The World Cup breaks social records

The World Cup is over too quickly, once again. According to Facebook, the final was the most talked-about sporting event in the network’s history, amassing a total of 280m mentions. One semi-final also managed to inspire a huge social response, as Germany trashed hosts Brazil 7-1. This was the most discussed sports game ever on Twitter, with 35.6m tweets in total. Germany’s fifth goal broke the record for global tweets-per-minute at 580,166.

Unsurprisingly, brands wanted to get in on some of the action. Below you can see examples from a huge variety of companies, from Visa and the Seattle Seahawks to Sony, Paddy Power and adidas.

 

 

 

 

 

 

Sour Patch Kids on Snapchat
Sour Patch Kids is to become the first Mondelez brand using Snapchat when it enlists the help of Logan Paul to run a week-long campaign. The social media star will send out Snaps from the brand’s account, detailing pranks that range from ‘sweet’ to ‘sour’.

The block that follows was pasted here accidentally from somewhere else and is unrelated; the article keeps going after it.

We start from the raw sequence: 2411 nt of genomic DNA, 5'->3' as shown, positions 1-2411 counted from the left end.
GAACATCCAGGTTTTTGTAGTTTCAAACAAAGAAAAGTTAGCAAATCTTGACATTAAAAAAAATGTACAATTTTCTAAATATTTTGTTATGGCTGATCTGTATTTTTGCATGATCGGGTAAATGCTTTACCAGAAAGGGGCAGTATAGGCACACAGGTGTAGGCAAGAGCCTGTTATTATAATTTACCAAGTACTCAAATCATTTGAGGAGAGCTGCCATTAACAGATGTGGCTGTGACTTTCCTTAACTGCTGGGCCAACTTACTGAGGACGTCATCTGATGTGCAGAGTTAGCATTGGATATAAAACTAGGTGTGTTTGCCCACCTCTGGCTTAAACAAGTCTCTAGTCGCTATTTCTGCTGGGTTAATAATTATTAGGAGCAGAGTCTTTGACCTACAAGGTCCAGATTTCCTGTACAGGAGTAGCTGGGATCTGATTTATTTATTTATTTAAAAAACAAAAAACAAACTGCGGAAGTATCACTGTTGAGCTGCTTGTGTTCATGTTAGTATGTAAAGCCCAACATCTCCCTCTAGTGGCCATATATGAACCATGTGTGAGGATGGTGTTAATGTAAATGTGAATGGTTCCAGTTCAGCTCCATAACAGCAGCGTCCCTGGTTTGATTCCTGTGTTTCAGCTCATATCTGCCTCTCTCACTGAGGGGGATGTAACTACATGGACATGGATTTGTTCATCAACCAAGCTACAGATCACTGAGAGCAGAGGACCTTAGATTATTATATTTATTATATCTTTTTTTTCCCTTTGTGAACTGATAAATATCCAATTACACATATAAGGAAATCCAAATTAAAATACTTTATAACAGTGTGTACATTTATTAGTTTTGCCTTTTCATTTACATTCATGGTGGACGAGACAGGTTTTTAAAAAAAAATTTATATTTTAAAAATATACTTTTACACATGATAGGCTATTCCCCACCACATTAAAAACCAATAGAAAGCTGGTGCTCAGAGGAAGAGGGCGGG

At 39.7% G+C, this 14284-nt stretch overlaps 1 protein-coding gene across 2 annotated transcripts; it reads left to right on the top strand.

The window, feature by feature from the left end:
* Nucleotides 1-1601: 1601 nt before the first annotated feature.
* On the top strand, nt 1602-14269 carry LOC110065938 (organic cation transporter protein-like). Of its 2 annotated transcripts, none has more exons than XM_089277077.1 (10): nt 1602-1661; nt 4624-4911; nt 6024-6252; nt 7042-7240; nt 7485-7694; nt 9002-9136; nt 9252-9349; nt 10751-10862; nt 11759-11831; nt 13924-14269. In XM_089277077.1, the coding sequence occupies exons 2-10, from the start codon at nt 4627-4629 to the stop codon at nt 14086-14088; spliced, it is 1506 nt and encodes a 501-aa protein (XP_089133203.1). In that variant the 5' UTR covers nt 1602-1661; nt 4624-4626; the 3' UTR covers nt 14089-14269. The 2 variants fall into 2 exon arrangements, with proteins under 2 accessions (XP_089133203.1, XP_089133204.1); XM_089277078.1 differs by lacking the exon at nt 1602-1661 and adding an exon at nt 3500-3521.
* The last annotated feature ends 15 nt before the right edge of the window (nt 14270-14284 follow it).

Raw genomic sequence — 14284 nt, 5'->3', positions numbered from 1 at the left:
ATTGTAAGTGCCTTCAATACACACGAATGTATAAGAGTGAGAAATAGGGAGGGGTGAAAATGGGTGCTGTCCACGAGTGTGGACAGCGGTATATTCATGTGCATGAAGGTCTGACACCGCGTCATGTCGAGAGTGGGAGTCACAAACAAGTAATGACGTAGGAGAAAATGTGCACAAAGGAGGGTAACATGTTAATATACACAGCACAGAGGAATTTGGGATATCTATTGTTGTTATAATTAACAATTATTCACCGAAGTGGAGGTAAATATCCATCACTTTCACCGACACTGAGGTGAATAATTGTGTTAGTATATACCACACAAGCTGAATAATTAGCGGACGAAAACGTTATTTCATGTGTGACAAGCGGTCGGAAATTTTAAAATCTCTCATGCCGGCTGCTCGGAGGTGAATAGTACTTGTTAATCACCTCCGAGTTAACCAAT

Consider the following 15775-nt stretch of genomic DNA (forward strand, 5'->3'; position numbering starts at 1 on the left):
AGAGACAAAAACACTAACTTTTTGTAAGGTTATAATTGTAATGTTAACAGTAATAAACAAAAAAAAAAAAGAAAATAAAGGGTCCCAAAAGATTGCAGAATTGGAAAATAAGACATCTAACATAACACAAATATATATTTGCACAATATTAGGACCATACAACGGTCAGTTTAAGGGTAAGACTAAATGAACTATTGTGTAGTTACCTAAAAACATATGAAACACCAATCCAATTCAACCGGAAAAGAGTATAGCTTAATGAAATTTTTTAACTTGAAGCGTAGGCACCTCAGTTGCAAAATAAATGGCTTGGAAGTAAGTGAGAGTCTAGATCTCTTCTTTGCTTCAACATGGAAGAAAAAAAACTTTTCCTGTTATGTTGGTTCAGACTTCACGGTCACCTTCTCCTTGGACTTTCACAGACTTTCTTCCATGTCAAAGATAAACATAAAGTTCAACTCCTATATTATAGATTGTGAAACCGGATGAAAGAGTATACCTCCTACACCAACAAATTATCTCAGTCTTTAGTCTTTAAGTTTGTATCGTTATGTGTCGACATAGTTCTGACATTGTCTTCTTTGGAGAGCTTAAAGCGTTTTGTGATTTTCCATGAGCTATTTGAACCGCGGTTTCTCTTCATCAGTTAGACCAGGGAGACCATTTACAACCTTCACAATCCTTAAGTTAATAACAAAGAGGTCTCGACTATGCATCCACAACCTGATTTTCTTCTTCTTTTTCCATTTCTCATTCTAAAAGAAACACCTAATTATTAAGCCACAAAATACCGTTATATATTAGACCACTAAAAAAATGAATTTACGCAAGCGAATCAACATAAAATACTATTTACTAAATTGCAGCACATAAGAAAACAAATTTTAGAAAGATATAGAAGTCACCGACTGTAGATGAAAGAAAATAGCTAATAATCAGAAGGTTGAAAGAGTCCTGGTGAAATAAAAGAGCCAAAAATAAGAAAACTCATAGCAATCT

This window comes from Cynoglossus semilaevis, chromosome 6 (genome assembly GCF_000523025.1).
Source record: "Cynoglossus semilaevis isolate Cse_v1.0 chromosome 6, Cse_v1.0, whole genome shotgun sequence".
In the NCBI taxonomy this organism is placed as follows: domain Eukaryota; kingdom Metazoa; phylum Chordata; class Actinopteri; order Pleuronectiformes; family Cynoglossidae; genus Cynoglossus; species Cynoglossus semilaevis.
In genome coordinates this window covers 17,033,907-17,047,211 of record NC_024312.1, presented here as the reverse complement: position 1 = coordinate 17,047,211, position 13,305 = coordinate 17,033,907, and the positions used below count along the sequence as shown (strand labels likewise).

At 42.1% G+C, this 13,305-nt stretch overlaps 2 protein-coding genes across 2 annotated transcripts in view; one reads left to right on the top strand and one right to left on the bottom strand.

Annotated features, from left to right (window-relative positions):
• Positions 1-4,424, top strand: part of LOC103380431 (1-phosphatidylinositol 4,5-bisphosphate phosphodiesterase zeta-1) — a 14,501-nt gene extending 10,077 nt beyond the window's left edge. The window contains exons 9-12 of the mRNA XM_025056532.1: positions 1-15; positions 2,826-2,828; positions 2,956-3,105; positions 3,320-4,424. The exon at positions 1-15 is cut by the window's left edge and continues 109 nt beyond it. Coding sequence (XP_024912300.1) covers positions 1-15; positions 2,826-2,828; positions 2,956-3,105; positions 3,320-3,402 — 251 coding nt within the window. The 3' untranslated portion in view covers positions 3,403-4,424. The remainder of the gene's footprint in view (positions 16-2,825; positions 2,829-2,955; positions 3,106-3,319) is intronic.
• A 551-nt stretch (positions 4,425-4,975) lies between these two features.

Mercedes-Benz targets millenials on Instagram
Mercedez-Benz has launched a campaign on Instagram, dubbed #GLApacked, intending to target a younger audience. The brand has got Instagram influencers on board, each of whom has been loaned a GLA for a cross-country trip and asked to document it on the network.

4Music is searching for a vlogger
British channel 4Music is searching for its next vlogger through an online ‘Vlogstar’ microsite, sponsored by O2. Entrants need to submit a YouTube video for their chance to be the winner, who will be allowed behind-the-scenes on 4Music shoots and at gigs, producing several videos every week for the channel.

The CIA and Twitter
Last week, the CIA used the hashtag #twitterversary to answer some of the ‘top questions’ it had been asked since its launch on Twitter.

 

 

The above and other tweets like it have led to a debate over what the CIA’s strategy is. The humour may lead to a number of RTs, but questions have been raised about whether this helps the CIA’s chief objective: gaining trust. Indeed, this may be all the more relevant in the week when it has come to light that the activities of Twitter users were analysed by the US military in an attempt to understand how to influence people. News like this is likely to lead to increased debate about privacy, in which the CIA may want to be a major player.